BREAKING NEWS: Sherman Webb, convicted of cult manslaughter, released from prison

Webb was released today for time served

Sherman Webb, 41 from Kingshill who was in 2012 convicted of the murder of Barbadian Corey Rohan Poleon, and later granted a new trial by the Eastern Caribbean Supreme Court (ECSC) has been ordered released from prison time served today.

On May 4, 2021, at a High Court session today, the prosecution withdrew their earlier indictment of murder and a lesser charge of manslaughter was read to Webb to which he pleaded guilty.

According to court information, between August 31, 2009 and March 18, 2010, in Elmshall, Webb unlawfully killed Poleon, a 24-year-old West Indies (UWI) university student who had traveled to Dominica to meet Webb after the men have met. by Internet.

Barbadian Corey Poleon who was killed by Sherman Webb

Poleon’s family members reported him missing following his inability to return home to Barbados.

Webb later, of his own free will, confessed to the police that he had killed his “Bajan friend”.

He then led them to a small wooden house in River Claire, Elmshall, where Poleon’s mortal remains were found under the floorboards.

Following his confession, Webb claimed his innocence, claiming that Poleon had come to visit him in August 2009 to conduct an “occult ceremony involving the summoning of a demon”, which would allow Poleon to receive his own guardian spirit.

He told the court during his trial in 2012 that Poleon returned to Dominica after an initial visit and two days after his arrival they went to a small house in Elmshall to hold the ceremony.

Webb said that during said ceremony, the Barbadian got scared which caused him to “step out of the circle”, causing a demon to possess him.

He said he cut Poleon in the neck with a cutlass to force the demon out of his body and later buried him under the wooden house where they had conducted the ritual after “banishing the spirits”.

When his corpse was discovered, samples of the remains dug up by the police were taken to Jamaica and Barbados for testing and the remains were confirmed to be those of Poleon.

Investigators reportedly found several items related to some form of satanic ritual at Webb’s home.

On June 22, 2012, after an eight-day trial, a nine-member jury returned a verdict of guilty in the case.

Two weeks later, on July 20, 2012, Judge Bernie Stephenson Brooks sentenced Webb to life in prison.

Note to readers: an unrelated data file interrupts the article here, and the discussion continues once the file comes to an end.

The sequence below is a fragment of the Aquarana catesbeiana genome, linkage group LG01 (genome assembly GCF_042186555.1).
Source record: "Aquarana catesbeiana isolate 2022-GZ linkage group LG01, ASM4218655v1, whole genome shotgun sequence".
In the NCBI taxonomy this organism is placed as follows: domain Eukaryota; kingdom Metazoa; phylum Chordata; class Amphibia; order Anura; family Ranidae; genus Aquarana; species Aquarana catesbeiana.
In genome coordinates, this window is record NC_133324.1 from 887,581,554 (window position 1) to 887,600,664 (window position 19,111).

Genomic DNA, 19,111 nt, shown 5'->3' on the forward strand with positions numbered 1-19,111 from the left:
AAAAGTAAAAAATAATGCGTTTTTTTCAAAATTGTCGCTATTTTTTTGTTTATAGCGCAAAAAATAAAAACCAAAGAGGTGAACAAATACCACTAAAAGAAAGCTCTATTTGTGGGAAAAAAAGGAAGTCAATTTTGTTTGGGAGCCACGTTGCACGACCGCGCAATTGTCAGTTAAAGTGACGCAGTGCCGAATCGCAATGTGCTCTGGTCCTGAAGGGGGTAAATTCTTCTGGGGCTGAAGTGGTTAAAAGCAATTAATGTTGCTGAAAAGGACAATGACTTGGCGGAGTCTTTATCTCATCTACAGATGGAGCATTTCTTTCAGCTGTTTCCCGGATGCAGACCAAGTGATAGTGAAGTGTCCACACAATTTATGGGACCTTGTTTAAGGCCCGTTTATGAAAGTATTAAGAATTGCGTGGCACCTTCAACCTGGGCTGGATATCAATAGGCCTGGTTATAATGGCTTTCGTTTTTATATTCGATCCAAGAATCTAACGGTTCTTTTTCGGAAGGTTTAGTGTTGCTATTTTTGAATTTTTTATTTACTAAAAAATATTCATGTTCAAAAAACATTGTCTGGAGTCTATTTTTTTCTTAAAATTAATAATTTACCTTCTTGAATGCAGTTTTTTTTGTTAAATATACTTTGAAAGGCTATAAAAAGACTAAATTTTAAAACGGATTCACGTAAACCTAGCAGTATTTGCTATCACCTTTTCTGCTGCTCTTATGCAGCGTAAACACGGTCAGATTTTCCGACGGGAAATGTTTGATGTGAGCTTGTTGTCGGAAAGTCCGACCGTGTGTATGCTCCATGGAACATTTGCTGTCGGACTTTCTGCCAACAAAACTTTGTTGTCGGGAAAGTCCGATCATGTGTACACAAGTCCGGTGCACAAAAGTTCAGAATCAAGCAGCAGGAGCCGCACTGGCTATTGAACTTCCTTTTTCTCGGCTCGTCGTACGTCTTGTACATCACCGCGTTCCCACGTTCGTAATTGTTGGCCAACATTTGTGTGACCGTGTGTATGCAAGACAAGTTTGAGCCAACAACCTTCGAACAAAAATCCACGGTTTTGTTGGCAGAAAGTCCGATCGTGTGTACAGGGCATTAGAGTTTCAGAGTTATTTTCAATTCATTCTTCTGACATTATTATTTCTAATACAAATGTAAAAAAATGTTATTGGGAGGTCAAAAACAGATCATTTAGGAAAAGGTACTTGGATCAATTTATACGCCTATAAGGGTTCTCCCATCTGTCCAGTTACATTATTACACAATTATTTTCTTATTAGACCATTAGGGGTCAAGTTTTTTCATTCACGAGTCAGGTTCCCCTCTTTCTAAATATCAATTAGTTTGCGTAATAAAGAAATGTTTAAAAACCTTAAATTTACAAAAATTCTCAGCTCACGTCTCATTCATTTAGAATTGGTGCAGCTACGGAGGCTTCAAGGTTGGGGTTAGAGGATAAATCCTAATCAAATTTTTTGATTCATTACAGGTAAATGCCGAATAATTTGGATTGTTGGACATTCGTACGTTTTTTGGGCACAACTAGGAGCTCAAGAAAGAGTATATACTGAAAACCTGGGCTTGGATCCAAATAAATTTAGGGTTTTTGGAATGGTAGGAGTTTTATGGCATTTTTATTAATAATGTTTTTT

Before sentencing, Judge Brooks called the facts of the case “unusual, unfortunate and bizarre”.

She described the Poleon’s killing as “cold, callous, brutal, calculated and heinous” and said the court needed to send a strong message to society that such acts would not be tolerated.

The conviction was later appealed in 2016 and the Eastern Caribbean Supreme Court (ECSC) overturned Web’s conviction and ordered a new trial.

Webb’s attorney at the time, Peter Alleyne, had four grounds of appeal, namely that the trial judge erred when she failed to explain to the jury an accident of law; the trial judge failed to properly address the jury on the law governing self-defence; the trial judge did not address the issue or the defense of accident and, according to Alleyne, she was biased and prejudiced against her client.

The ECSC judges, however, dismissed his first ground of appeal and upheld the second ground and found that the trial judge had given instructions in a “vacuum”.

In 2021, when he pleaded guilty to the lesser charge of manslaughter, his solicitor Kondwani Williams, in a mitigating plea, asked High Court Judge Adrien-Roberts to release Webb for time-lapse murder.

Before handing down her sentence, Judge Wynante Adrien-Roberts had ordered a social investigation report and a psychiatric report from Dr. Griffin Benjamin.

At virtual sentencing today – February 4, 2022 – Judge Roberts said both reports were considered in constructing her sentence.

She said the judicial authorities are suggesting a benchmark sentence of 15 years’ imprisonment for the offense of manslaughter and that in handing down her sentence, it will be adjusted to reflect the circumstances of this case.

In establishing a starting point, the judge said she had no reason to deviate from the 15-year benchmark because the deceased lost his life in “strange” circumstances.

Adjusting his sentence, Judge Adrien-Roberts said there were no mitigating circumstances for the offense, but that the aggravating circumstance of the crime was the fact that Webb hid the body in a remote area where he could not be found, so one year was added to the 15-year sentence.

With respect to the offender’s mitigating and aggravating factors, the court found that the mitigating factor in his favor was Webb’s cooperation and assistance with the police in solving the case, the fact that he was a A first-time and remorseful offender, he was also considered a “counsellor” to other inmates at Dominica State Prison and seemed less angry than when he was first incarcerated.

There were no aggravating circumstances against him, so the sentence was reduced to one year.

His lawyer had also asked the court to take into account the delays in the prosecution of this case which the judge considered and granted him a deduction of three months, his sentence was then 14 years and 3 months.

For Webbs, a one-third time guilty plea, which amounted to 5 years, was also removed from his sentence.

In addition, the defendant has been incarcerated since September 16, 2010, so for his time spent in police custody – 11 years 4 months and 18 days – the time has been fully credited.

Webb was later sentenced to prison and released from Dominica State Prison effective immediately.


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